The audience is split in 2, divided by a raised stage upon which the only items available to Lee are an ornate chaise longue and a spot lit telephone. Lee’s performance carries our visual interest for the entire work. Of course, she is working with an immensely potent text: the narrator awaits news of the death or return of her husband in Paris just after the cessation of hostilities during World War II. Duras creates a moving portrait of grief and the hidden casualties of war. Her central figure is a walking spectre, haunting the stage and whispering to us across half a century. This otherworldly quality to the text is perfectly matched by Lee’s assured, delivery, which denies easy access into the interiority of her character while maintaining an intimacy that rarely falters. We are drawn into her world, but are no more able to make sense of it than she.

The suspended mourning of the piece creates a stasis which lasts for at least half of the show’s duration, but when the first major narrative twist finally emerges we realise how much we have been involuted into the protagonist’s mind, unable to envision the possibility of resolution, of gaining some final knowledge of death or hope. This change brings life, but with life comes a more keen awareness of the reality of death. What was merely a theoretical possibility suddenly strikes home as brute fact, and the final sting in Duras’ tale is a stunning reinvention of what has come before as well as a remarkable commentary on compassion as something grander than simple love.

David Franzke’s sound design is commendably subtle, often noticed only after the fact. Birds, hushed conversations and low rumblings underscore much of what we see, but are so unobtrusive as to appear entirely incidental. It’s a perfect fit since as far as an audience member is concerned La Douleur’s focus at all times must be squarely on the performer. Lee has repeatedly proven herself more than capable of inhabiting complex, daunting roles and in Strangio has found a director able to channel her abilities in a way that maintains the ebb and flow of an original text’s dramatic thrust.

Rebecca Clarke, Unspoken

Rebecca Clarke’s Unspoken is a more raw piece than La Douleur, but carries with it an equally strong confidence in the delivery of intimate, autobiographical material. Clarke has created a frank, almost unnervingly open portrayal of her fraught relationship with her intellectually challenged younger brother.

The piece opens with an evocation of Clarke as a child, shortly before the announcement of the birth of her brother. Clarke’s performance here is unfortunately at its weakest, not so surprising given the inherent difficulties adult actors seem to face when attempting to incarnate themselves as children. Shifting forwards several years, however, Clarke comes into her own as a flighty teen leaving the nest and travelling to university, her sublimated resentment of her sibling sidelined by the fledgling relationship she begins with the “Clown” she meets there. These are the two dramatic poles of the work: Clarke’s long and ultimately failed relationship with a man who eventually reveals his own troubled side, and the transformation of her feelings of anger and resentment towards her brother into something quite other. Director Wayne Blair (the director of the award-winning film, The Djarn Djarns) has coaxed from Clarke some quite remarkably candid moments of self-reflection while restraining any temptation to indulge in histrionics or self-therapy onstage. Once her audience is willing to go on the journey, we’re taken to some deeply affecting territory indeed.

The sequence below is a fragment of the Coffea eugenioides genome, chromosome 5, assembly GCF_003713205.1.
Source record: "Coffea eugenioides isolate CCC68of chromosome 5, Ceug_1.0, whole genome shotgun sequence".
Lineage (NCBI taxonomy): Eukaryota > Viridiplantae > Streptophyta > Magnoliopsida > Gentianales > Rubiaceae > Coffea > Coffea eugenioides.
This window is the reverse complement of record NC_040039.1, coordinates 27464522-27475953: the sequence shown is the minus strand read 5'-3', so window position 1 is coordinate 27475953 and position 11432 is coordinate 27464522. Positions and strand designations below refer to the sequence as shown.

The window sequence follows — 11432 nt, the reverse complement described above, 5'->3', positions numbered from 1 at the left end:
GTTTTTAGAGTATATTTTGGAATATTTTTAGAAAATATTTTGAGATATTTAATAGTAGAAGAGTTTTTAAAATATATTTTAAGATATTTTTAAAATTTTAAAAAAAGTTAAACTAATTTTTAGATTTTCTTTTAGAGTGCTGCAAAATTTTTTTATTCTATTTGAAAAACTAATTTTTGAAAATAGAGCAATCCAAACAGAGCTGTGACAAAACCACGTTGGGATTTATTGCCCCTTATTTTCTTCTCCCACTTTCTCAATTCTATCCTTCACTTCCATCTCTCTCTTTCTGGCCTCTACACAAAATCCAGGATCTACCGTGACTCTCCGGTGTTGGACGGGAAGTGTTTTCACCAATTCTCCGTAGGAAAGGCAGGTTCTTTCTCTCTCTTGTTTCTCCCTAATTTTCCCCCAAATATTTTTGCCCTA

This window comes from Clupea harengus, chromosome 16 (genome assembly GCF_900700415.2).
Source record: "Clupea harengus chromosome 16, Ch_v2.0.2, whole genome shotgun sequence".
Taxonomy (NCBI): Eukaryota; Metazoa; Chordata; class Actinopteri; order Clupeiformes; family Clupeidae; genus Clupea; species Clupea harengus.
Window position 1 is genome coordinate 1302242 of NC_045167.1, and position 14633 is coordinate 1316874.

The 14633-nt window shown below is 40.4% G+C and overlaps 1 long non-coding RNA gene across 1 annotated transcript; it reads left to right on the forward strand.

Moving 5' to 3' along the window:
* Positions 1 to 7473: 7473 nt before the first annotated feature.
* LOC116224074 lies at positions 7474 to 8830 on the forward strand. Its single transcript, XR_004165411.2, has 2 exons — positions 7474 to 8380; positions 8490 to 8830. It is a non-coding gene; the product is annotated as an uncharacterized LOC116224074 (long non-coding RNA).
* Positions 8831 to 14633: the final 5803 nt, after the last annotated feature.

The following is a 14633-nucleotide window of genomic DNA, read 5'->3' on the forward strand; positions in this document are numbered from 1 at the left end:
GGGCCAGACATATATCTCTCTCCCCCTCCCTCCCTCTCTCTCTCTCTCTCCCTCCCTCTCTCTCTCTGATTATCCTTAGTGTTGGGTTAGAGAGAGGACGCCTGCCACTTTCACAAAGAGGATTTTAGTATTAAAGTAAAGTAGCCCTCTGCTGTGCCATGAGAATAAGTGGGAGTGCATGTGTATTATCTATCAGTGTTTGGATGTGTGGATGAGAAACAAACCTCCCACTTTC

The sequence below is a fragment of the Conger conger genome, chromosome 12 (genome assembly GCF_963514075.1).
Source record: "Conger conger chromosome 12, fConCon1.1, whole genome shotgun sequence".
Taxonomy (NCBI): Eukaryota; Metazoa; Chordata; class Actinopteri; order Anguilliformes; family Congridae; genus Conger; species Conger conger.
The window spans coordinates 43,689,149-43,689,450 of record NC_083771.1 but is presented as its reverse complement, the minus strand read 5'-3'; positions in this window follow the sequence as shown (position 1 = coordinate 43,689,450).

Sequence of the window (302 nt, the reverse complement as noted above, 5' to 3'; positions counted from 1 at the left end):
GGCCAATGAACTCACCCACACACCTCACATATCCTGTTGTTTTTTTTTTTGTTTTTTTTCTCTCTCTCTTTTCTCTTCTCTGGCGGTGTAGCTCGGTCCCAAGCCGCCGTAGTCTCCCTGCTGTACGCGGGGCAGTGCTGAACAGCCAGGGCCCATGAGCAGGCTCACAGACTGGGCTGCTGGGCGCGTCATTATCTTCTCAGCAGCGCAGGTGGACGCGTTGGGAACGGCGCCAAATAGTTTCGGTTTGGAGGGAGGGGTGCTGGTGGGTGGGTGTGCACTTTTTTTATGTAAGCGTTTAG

Genevieve Dugard’s set is suggestive of a bayside pier, a raised boardwalk bordering the space and surmounted by wooden pylons and a draped sail. Clarke’s early memories of the beach, sailing in her father’s boat and running along the shore assume a pivotal role in the design. Sculpted sand curls around the pier’s base and becomes a tool for Clarke to express various states, scattering it, tracing lines, sweeping it in violent arcs or euphoric sprays. The final sequence sees the nautical sail providing a second purpose, drawn up to act as a screen for a projected video of Clarke and her real brother.

Unspoken has toured well, thanks to the assistance of Performing Lines, and as part of the Malthouse’s new Tower program of independent works scheduled throughout the year bringing a welcome and fresh addition to the venue. While in many ways quite a different work to La Douleur, both pieces share a commonality too. Each demonstrates simply the ability of a powerful performer to involve an audience in a fragile human story, devoid of theatrical tricks or convention.

The Suitcase Royale, Chronicles of a Sleepless Moon, performers Joseph O’Farrell, Miles O’Neil, Glen Walton, co-directors Thomas Wright, Thomas Henning; Black Lung Theatre, June 2-18; La Douleur, performer Caroline Lee, director Laurence Strangio, design Anna Tregloan, lighting Richard Vabre, sound design David Franzke; Malthouse heatre, June 29-July 3; Unspoken, writer-performer Rebecca Clarke, director Wayne Blair, designer Genevieve Dugard, lighting Stephen Hawker, music/sound Basil Hogios; Performing Lines; Malthouse Theatre, July 11- 22

RealTime issue #74 Aug-Sept 2006 pg. 44

© John Bailey; for permission to reproduce apply to [email protected]